This week we are hearing from the Multnomah County Partnership for Education Research (MCPER). This post is by Co-Directors of MCPER, Nicole Ralston, Assistant Professor at the University of Portland and Jacqueline Waggoner, Professor at the University of Portland.
MCPER previously blogged about working towards equitable Advanced Placement programming and supporting first-time Advanced Placement students.
Today’s post is written from the researcher perspective. Stay tuned: Thursday we will share the practitioner’s perspective.
The typical education doctoral student pursues a Ph.D. full-time, leaving the job they might have held before, and often serving as a Research Assistant on campus, obtaining copious amounts of research experience before joining the academic ranks as professor or a similar position. The Multnomah County Partnership for Education Research (MCPER) at the University of Portland, a research-practice partnership between Northwest Evaluation Association (NWEA), the School of Education at the University of Portland, and six public school districts, is working to actively engage a slightly different group of education doctoral students: Practitioner-scholars.
Practitioner-scholars typically continue their current educational profession as a teacher, administrator, or district office employee while choosing to pursue a doctor of education (Ed.D.) rather than a Ph.D. in education. This means that often, practitioner-scholars don’t have the same exposure to research experienced by typical Ph.D. candidates. Therefore, new and innovative pedagogies are necessary to provide similar experiences to Ed.D. candidates that they can then apply in their current positions — they need exposure to hands-on, real-world, relevant research problems and opportunities to tackle these problems themselves (see here and here, for example).
Research-practice partnerships (RPPs) are uniquely positioned to offer such opportunities to Ed.D. students due to the close, two-way relationships they seek to build between researchers (often at universities) and practitioners (often in school districts and/or at the state level). At MCPER, we have district-driven research opportunities for Ed.D. students built into our yearly operation. Each spring, MCPER meets with each partner school district to finalize the research projects the district has prioritized for that summer. Here is where the doctoral students come in. Every summer, the current cohort of Ed.D. students partakes in a specific RPP-devoted course: Research for Evaluation and Action. It is the culmination of their first year of courses and the capstone to completion of the research sequence. Dr. Jacqueline Waggoner, the professor of this course, provides instruction on program evaluation while also supporting pairs of students to complete specific district-driven projects during the intensive six-week course.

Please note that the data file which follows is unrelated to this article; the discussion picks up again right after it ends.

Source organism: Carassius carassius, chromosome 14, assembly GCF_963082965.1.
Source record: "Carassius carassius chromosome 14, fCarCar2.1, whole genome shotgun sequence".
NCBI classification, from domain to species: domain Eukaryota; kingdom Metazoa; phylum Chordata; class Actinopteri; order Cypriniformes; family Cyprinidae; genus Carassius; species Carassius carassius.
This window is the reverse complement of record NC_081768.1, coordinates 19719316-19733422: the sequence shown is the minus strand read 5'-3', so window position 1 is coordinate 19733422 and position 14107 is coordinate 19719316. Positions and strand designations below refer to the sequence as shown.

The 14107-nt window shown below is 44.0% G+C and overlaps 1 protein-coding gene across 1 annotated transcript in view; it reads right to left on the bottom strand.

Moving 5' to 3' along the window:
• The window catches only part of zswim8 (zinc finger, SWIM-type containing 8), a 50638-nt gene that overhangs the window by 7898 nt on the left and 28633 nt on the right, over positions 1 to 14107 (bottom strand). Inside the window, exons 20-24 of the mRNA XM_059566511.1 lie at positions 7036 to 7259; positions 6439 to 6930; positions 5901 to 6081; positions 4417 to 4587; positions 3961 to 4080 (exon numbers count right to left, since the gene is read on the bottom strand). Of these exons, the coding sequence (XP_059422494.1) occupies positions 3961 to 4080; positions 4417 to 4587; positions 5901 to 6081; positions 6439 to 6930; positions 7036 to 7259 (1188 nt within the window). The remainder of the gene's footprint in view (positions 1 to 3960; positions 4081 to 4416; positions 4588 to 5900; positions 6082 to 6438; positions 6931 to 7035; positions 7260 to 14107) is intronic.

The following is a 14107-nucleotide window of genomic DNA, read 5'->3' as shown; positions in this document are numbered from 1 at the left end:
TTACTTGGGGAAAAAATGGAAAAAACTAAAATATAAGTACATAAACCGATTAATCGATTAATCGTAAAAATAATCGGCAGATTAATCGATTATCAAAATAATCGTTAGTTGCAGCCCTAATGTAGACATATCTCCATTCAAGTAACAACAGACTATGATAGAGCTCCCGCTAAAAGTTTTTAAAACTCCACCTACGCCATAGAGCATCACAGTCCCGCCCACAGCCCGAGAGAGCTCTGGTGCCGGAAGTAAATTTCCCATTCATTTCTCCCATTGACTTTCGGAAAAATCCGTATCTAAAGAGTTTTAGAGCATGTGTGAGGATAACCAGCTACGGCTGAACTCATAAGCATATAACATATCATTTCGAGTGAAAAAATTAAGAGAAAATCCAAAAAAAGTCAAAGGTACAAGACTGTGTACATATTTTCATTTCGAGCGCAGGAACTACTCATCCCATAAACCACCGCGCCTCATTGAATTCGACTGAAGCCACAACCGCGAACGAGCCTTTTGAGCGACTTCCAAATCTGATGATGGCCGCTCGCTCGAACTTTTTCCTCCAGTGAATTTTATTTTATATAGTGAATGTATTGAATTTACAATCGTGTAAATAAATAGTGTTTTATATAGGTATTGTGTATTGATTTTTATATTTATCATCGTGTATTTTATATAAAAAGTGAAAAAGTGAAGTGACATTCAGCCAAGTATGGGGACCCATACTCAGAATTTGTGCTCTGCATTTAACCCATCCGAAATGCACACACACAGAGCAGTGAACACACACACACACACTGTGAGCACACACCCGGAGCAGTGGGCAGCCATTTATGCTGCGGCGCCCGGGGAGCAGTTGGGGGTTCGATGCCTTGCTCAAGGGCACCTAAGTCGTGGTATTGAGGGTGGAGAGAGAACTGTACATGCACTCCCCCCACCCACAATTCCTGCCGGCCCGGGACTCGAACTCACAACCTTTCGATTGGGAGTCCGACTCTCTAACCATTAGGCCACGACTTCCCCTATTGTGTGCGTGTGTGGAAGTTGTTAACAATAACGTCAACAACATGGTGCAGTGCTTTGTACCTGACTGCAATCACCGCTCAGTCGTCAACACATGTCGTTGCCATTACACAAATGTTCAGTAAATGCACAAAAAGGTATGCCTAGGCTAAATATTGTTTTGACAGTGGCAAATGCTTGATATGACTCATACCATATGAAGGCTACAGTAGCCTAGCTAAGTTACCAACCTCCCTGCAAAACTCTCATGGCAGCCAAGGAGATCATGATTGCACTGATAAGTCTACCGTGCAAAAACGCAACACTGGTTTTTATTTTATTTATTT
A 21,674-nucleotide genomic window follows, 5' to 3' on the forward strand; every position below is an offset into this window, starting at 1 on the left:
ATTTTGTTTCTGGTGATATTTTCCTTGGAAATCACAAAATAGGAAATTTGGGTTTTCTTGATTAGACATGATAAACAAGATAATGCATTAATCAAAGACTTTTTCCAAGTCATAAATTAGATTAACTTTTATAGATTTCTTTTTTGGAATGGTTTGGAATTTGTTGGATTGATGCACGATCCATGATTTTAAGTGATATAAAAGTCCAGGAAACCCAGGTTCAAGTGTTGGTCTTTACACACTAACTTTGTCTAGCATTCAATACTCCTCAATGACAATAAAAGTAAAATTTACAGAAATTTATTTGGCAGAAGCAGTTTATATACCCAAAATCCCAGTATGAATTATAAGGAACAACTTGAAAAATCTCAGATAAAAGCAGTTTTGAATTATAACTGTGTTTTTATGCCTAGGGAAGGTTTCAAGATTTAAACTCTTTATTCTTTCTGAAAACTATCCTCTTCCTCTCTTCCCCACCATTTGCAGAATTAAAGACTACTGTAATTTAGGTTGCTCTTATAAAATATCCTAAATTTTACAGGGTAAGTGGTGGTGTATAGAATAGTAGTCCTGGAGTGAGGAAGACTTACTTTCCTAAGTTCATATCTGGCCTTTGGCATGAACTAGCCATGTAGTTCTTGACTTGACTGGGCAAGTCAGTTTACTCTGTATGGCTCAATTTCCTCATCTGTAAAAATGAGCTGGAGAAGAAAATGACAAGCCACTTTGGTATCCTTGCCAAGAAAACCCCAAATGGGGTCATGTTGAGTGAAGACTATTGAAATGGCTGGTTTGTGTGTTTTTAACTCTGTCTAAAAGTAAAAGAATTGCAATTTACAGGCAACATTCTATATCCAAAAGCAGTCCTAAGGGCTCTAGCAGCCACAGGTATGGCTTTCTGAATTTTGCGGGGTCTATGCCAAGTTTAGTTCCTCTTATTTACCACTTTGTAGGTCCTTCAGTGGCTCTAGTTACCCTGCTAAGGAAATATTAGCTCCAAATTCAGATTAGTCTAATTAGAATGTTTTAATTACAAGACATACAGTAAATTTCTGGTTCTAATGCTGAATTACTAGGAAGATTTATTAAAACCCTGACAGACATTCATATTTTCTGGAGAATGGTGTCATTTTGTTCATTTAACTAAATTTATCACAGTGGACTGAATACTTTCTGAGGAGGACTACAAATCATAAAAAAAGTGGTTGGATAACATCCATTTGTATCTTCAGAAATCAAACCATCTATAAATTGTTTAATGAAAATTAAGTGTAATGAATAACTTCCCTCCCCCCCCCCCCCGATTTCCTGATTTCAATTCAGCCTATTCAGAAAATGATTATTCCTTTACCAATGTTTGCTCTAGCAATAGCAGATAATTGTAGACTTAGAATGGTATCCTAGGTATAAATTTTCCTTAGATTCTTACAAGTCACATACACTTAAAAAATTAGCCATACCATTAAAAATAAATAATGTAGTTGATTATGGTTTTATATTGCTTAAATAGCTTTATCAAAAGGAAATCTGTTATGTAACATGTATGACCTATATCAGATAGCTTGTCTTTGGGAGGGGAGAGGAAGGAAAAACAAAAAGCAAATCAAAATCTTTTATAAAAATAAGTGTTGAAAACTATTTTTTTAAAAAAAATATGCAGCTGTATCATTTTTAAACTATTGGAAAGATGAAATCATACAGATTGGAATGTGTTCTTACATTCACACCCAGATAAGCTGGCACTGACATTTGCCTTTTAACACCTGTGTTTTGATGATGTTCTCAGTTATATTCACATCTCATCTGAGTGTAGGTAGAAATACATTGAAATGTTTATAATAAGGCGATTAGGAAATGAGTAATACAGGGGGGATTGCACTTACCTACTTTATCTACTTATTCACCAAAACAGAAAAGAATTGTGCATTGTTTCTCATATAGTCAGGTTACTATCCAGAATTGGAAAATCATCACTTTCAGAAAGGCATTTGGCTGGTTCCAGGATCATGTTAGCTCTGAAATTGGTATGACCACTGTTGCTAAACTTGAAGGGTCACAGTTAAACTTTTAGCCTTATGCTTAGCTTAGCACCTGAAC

Students use this opportunity to refine their skills conducting literature reviews, analyzing authentic data, which often requires the cleaning and linking of multiple datasets not required of typical class exercises, and deciding what to do with the data through providing recommendations or designing evaluation plans. At the completion of the course, MCPER meets with the districts again to present the final product (see example of a project from our previous blog post about working towards equitable Advanced Placement programming) and discuss next steps for the district (see our previous blog post about how a district used the Advanced Placement data to make changes to support students).
Six projects were completed by 12 practitioner-scholars during 2017’s Research for Evaluation and Action course, one of which investigated the effects of conducting home visits with the families of kindergarten students. This particular practitioner-scholar pair was asked to conduct a literature review regarding the current research on visiting students’ homes to build relationships, then analyze the attendance and literacy achievement data for all kindergarten students in five elementary schools, about half of which received a home visit in August, September, or October of their kindergarten year from a pair of teachers. The study found that home visits appeared to make an impact: Students who received home visits had significantly higher literacy scores in the spring of their kindergarten year, even after taking into account their fall score, and also had significantly higher attendance rates at the completion of the year.
This project provided exciting findings and implications for the district and contributed to fulfilling our RPP’s mission to provide district-driven research to school districts. But what are the ramifications for the other stakeholder - these practitioner-scholars? What did these practitioner-scholars learn, or not learn, by participating in this process? What might they use or not use in their current roles in education? How might we better support them to learn to do research within an Ed.D. cohort model? Come back Thursday to hear from the two practitioner-scholars who completed this particular project and read about their experiences!
The opinions expressed in Urban Education Reform: Bridging Research and Practice are strictly those of the author(s) and do not reflect the opinions or endorsement of Editorial Projects in Education, or any of its publications.